New bill would raise smoking age in Suffolk County

Stacey Sager Image
Tuesday, October 6, 2020
New push to raise minimum age for smoking in Suffolk County
Stacey Sager has more on a proposal to raise the minimum age for smoking in Suffolk County.

SUFFOLK COUNTY, Long Island (WABC) -- There is a new push to raise the smoking age from 21 to 25 in Suffolk County.

A bill introduced Tuesday would increase the legal minimum age in an effort to combat smoking among young people.

If it were to pass -- and it isn't likely -- Suffolk County would have the toughest age restriction on smoking in the nation.

"I know that I'm getting a lot of backlash, but I'm doing this because our youth, our future, need to have someone, at least, fight for them," said Suffolk County Legislator Samuel Gonzalez, D--9th District.

The bill's sponsor said he knows all too well the dangers of smoking having picked up the bad habit when he was only 14.

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It's why he now favors raising the legal age for smoking in Suffolk County from 21 to 25, but plenty of others in the legislature disagree and called it it unjust regulatory reform.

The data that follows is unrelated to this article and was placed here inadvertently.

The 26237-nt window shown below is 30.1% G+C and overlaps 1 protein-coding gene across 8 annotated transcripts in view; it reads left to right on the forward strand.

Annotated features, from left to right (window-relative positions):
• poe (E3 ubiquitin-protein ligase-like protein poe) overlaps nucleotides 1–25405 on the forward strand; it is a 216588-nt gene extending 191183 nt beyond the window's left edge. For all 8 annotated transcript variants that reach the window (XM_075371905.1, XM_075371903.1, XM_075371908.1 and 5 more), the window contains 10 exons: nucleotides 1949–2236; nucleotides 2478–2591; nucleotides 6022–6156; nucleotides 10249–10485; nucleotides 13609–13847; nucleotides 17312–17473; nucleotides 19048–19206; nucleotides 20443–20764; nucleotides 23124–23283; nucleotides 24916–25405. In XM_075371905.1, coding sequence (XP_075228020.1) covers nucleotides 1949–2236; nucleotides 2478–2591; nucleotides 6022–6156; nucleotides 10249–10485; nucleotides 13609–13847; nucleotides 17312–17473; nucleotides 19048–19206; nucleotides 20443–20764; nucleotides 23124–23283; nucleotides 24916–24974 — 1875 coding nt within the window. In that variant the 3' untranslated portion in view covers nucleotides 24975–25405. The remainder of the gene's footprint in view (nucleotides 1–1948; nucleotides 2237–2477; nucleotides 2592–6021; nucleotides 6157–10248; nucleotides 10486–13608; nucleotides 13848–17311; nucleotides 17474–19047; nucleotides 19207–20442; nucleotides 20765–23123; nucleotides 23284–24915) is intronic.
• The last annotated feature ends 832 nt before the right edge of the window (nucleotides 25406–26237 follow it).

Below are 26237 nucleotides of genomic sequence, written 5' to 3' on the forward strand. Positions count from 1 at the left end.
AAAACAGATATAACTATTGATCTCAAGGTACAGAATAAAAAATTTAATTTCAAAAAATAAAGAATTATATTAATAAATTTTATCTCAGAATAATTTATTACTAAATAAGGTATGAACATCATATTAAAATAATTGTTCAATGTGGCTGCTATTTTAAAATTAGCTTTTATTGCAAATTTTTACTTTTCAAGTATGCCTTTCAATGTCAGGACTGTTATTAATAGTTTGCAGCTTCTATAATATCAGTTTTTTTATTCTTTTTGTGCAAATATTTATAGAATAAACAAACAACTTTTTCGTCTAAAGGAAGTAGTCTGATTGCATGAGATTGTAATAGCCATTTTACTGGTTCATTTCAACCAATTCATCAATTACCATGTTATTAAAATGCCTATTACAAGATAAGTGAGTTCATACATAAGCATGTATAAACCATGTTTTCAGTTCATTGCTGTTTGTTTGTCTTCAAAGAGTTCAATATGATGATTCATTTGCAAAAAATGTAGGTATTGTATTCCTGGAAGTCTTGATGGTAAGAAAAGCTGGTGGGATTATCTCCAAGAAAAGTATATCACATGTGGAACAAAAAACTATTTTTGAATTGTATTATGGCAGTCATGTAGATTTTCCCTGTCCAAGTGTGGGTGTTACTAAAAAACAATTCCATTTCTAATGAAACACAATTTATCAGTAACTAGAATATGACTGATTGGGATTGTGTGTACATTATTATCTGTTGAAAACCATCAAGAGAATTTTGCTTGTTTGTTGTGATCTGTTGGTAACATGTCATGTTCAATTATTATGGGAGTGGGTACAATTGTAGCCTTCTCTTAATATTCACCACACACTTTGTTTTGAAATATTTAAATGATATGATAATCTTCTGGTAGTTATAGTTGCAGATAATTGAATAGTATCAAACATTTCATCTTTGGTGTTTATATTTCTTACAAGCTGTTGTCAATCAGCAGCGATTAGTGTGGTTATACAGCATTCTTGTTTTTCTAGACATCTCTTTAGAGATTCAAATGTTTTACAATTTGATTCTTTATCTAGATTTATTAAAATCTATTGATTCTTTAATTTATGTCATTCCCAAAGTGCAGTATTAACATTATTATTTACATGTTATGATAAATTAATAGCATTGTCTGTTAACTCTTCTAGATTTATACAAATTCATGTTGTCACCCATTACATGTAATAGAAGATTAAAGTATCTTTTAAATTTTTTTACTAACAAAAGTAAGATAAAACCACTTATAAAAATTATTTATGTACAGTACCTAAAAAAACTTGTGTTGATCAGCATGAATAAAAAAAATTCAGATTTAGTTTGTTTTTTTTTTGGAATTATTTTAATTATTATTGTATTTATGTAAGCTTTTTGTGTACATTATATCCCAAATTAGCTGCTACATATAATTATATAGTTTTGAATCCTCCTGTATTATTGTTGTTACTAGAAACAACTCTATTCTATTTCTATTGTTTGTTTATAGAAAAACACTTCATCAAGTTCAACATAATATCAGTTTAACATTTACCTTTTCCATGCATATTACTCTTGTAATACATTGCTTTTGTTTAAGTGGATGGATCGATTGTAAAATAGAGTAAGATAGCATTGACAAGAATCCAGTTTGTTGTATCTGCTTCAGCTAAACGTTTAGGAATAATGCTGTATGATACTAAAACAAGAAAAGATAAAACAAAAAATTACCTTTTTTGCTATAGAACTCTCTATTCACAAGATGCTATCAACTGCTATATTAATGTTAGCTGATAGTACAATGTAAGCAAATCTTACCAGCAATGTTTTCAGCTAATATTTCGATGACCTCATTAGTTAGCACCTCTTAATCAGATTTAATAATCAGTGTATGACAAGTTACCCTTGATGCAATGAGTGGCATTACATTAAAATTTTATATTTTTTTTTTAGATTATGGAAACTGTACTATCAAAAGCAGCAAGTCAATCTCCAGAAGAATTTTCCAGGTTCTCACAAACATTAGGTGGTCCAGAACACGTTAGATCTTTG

"So that at the age of 24, we're preventing people who are legally able to do all kinds of other things, from purchasing tobacco products - is a tremendous overreach and infringement on rights," said Suffolk Legislator Tom Cilmi, R--10th District.

Cigarette vendors who stand to lose a lot of business agreed.

"If you have an in anywhere you go, then you'll be able to get it, and you'll be able to do it," said cigarette vendor Jayce Dietrich.

"Overnight that's like telling the businesses to go out of business and you know, create a black market and internet market," said cigarette vendor Abraham Assad.

But supporters argue a 25-year-old who already doesn't smoke is much more likely not to help a teen buy cigarettes.

On the flip side, those under 25 can already serve in the military, get married and drink alcohol.

"Clearly taxation has had an impact on smoking rates, clearly education has had an impact on smoking rates," Climi said.

Tuesday was only one public hearing on the matter, but there are already people with plenty to say about what looks like an uphill battle when the bill goes to committee in early November.

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